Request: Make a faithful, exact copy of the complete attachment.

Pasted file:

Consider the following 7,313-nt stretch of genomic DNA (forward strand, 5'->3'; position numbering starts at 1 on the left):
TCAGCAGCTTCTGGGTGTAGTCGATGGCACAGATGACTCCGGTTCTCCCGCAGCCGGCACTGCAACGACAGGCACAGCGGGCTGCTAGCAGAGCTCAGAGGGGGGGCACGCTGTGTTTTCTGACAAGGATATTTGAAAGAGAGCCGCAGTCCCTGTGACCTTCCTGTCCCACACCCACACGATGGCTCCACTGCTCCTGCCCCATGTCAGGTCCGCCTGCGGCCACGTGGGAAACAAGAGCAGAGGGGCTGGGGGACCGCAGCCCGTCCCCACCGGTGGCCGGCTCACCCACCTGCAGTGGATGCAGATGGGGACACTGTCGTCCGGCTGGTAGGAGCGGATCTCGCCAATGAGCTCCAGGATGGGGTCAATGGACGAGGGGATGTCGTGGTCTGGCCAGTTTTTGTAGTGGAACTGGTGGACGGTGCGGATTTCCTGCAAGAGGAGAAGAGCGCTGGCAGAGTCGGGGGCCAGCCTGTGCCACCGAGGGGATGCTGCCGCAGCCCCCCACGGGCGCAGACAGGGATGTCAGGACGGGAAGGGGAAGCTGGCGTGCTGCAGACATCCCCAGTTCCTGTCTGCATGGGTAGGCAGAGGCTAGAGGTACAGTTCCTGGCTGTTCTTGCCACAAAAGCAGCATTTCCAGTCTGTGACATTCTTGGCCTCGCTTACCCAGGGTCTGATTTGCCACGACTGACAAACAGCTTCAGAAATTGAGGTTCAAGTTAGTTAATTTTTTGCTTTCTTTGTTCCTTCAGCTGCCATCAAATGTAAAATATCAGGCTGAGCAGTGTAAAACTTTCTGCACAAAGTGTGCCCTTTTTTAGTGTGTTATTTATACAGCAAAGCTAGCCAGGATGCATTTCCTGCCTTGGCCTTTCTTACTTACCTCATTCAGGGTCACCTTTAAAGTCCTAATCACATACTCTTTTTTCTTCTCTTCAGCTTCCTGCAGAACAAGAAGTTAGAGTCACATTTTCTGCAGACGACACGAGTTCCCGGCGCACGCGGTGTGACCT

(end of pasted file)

Consider the following 7,313-nt stretch of genomic DNA (forward strand, 5'->3'; position numbering starts at 1 on the left):
TCAGCAGCTTCTGGGTGTAGTCGATGGCACAGATGACTCCGGTTCTCCCGCAGCCGGCACTGCAACGACAGGCACAGCGGGCTGCTAGCAGAGCTCAGAGGGGGGGCACGCTGTGTTTTCTGACAAGGATATTTGAAAGAGAGCCGCAGTCCCTGTGACCTTCCTGTCCCACACCCACACGATGGCTCCACTGCTCCTGCCCCATGTCAGGTCCGCCTGCGGCCACGTGGGAAACAAGAGCAGAGGGGCTGGGGGACCGCAGCCCGTCCCCACCGGTGGCCGGCTCACCCACCTGCAGTGGATGCAGATGGGGACACTGTCGTCCGGCTGGTAGGAGCGGATCTCGCCAATGAGCTCCAGGATGGGGTCAATGGACGAGGGGATGTCGTGGTCTGGCCAGTTTTTGTAGTGGAACTGGTGGACGGTGCGGATTTCCTGCAAGAGGAGAAGAGCGCTGGCAGAGTCGGGGGCCAGCCTGTGCCACCGAGGGGATGCTGCCGCAGCCCCCCACGGGCGCAGACAGGGATGTCAGGACGGGAAGGGGAAGCTGGCGTGCTGCAGACATCCCCAGTTCCTGTCTGCATGGGTAGGCAGAGGCTAGAGGTACAGTTCCTGGCTGTTCTTGCCACAAAAGCAGCATTTCCAGTCTGTGACATTCTTGGCCTCGCTTACCCAGGGTCTGATTTGCCACGACTGACAAACAGCTTCAGAAATTGAGGTTCAAGTTAGTTAATTTTTTGCTTTCTTTGTTCCTTCAGCTGCCATCAAATGTAAAATATCAGGCTGAGCAGTGTAAAACTTTCTGCACAAAGTGTGCCCTTTTTTAGTGTGTTATTTATACAGCAAAGCTAGCCAGGATGCATTTCCTGCCTTGGCCTTTCTTACTTACCTCATTCAGGGTCACCTTTAAAGTCCTAATCACATACTCTTTTTTCTTCTCTTCAGCTTCCTGCAGAACAAGAAGTTAGAGTCACATTTTCTGCAGACGACACGAGTTCCCGGCGCACGCGGTGTGACCT